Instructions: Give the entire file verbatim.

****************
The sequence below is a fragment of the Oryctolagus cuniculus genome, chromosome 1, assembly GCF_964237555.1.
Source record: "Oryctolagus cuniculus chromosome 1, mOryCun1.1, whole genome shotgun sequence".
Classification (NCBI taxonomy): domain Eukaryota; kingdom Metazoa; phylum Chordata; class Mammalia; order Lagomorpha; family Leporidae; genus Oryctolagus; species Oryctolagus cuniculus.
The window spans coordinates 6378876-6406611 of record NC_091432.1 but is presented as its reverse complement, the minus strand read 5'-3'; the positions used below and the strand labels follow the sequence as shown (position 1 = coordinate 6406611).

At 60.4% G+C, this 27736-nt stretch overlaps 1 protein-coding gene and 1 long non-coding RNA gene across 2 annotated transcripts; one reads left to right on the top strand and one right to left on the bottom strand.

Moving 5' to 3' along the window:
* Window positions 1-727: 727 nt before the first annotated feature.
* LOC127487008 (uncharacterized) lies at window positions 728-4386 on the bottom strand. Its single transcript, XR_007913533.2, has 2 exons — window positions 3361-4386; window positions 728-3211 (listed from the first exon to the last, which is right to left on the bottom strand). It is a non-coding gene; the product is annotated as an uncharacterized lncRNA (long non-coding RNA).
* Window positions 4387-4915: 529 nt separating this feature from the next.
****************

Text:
The sequence below is a fragment of the Oryctolagus cuniculus genome, chromosome 1, assembly GCF_964237555.1.
Source record: "Oryctolagus cuniculus chromosome 1, mOryCun1.1, whole genome shotgun sequence".
Classification (NCBI taxonomy): domain Eukaryota; kingdom Metazoa; phylum Chordata; class Mammalia; order Lagomorpha; family Leporidae; genus Oryctolagus; species Oryctolagus cuniculus.
The window spans coordinates 6378876-6406611 of record NC_091432.1 but is presented as its reverse complement, the minus strand read 5'-3'; the positions used below and the strand labels follow the sequence as shown (position 1 = coordinate 6406611).

At 60.4% G+C, this 27736-nt stretch overlaps 1 protein-coding gene and 1 long non-coding RNA gene across 2 annotated transcripts; one reads left to right on the top strand and one right to left on the bottom strand.

Moving 5' to 3' along the window:
* Window positions 1-727: 727 nt before the first annotated feature.
* LOC127487008 (uncharacterized) lies at window positions 728-4386 on the bottom strand. Its single transcript, XR_007913533.2, has 2 exons — window positions 3361-4386; window positions 728-3211 (listed from the first exon to the last, which is right to left on the bottom strand). It is a non-coding gene; the product is annotated as an uncharacterized lncRNA (long non-coding RNA).
* Window positions 4387-4915: 529 nt separating this feature from the next.